- What were you doing when you thought about writing a book which is now the Sensing Light? (Were you eating? Taking a run?)
I was recovering from a bicycle accident in which I temporarily lost consciousness. That experience led me to re-assess my life goals and consider what else I wanted to do after a 30 year career as an HIV specialist and researcher with the time I have left. I’d wanted to write a novel since I was a boy and realized there was nothing stopping me now….
- Inspirations in writing the book.
The courage and dignity of my patients who died from AIDS and the love and support I saw their family and friends give to them.
- During the AIDS outbreak, was it really that bad or worse? (In accordance to the book)
It really was that bad. Though the characters of Sensing Light are purely imaginary, the events are true to what I, my colleagues, and our patients experienced.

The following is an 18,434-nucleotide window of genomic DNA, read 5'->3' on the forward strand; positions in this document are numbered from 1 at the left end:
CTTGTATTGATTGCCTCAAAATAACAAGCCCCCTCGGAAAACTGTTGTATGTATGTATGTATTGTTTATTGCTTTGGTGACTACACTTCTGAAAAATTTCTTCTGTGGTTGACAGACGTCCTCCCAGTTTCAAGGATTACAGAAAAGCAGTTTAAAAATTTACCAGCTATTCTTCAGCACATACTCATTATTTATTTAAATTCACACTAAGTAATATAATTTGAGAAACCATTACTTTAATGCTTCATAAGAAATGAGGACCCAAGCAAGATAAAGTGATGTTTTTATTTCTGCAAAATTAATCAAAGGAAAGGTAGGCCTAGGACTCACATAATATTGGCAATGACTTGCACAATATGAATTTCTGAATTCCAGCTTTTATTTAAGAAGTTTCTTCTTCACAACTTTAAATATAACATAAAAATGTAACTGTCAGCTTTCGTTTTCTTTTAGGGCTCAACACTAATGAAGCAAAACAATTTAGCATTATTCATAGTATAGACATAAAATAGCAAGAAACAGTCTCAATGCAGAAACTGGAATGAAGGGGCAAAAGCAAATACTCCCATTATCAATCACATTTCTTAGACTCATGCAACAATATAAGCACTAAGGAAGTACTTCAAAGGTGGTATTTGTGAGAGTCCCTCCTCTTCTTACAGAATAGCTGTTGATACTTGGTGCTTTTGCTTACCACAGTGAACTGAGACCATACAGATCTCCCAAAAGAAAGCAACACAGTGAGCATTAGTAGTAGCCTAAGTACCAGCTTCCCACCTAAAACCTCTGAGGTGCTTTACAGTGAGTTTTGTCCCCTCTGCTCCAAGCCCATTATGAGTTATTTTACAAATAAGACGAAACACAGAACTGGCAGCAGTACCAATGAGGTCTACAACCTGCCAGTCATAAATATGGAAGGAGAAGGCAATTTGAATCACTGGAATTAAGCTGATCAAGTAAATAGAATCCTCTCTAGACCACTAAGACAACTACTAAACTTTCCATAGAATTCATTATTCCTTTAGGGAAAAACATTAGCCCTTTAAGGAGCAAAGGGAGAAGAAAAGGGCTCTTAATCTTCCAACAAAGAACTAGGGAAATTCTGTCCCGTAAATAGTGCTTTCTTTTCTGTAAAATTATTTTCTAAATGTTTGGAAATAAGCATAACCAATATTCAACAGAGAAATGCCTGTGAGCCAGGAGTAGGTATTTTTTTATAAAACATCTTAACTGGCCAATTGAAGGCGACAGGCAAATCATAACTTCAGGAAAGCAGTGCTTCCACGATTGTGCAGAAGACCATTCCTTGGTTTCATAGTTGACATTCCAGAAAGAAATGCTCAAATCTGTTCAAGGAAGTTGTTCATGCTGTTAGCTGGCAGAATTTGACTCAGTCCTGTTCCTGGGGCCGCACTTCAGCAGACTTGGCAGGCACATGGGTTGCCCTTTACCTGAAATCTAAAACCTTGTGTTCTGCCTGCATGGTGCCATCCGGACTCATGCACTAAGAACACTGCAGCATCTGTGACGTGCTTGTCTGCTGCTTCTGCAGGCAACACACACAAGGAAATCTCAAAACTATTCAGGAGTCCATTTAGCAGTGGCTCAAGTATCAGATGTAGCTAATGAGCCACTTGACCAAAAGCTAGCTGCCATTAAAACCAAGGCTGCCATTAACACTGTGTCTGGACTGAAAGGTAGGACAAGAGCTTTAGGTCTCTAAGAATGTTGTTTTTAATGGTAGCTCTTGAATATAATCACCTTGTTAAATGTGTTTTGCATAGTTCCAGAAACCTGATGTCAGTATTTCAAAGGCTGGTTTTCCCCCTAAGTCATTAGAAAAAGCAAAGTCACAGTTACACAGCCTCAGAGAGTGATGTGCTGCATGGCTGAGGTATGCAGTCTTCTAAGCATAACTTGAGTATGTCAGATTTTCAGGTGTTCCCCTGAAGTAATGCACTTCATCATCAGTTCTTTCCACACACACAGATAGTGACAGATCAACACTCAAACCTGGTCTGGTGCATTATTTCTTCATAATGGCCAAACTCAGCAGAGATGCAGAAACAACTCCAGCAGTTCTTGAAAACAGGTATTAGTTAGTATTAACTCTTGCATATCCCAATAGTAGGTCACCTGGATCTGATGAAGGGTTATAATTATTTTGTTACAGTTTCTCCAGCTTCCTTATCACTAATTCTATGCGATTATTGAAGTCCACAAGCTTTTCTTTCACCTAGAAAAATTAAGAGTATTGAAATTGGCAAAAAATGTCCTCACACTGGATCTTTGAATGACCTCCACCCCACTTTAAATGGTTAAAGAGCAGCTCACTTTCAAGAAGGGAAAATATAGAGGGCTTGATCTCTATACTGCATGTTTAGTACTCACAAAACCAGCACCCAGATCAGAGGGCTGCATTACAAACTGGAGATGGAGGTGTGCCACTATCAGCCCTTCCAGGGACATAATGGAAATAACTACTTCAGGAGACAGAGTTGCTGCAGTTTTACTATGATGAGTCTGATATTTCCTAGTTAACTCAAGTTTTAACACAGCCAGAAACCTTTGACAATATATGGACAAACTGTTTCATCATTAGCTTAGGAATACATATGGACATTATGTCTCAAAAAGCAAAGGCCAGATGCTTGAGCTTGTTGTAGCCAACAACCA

- Your thoughts about AIDS today and AIDS before.
Until 1996, AIDS was an inevitably fatal disease. Now, because of the effective antiviral drugs we have that stop HIV from growing in the body, even people who present with very advanced AIDS can become healthy and live long, active lives.
- You have mentioned in the book two Filipino characters. As I am a Filipino who never read a book with a cameo of the people from my country, I’m just curious as to why you put them there? Have you been to Philippines before or met any Filipino people?
Though I have never been to the Philippines, I have had many Filipino colleagues at San Francisco General Hospital during the 30+ years I’ve worked there—nurses, doctors, medical and research assistants. I wanted to create of a novel of realistic historical fiction, so I included characters that reflected the demographics of where I work.
- Ice cream flavor?
- Coffee or tea?
- Indoor or Outdoor?
- Favorite sport.
Love watching the Golden State Warriors
- Past time hobbies.
Playing guitar and singing!
About the Author...
Mark Jacobson, a professor of medicine at the University of California San Francisco and attending physician at San Francisco General Hospital, began his internship in 1981, just days after the CDC first reported a mysterious, fatal disease affecting gay men.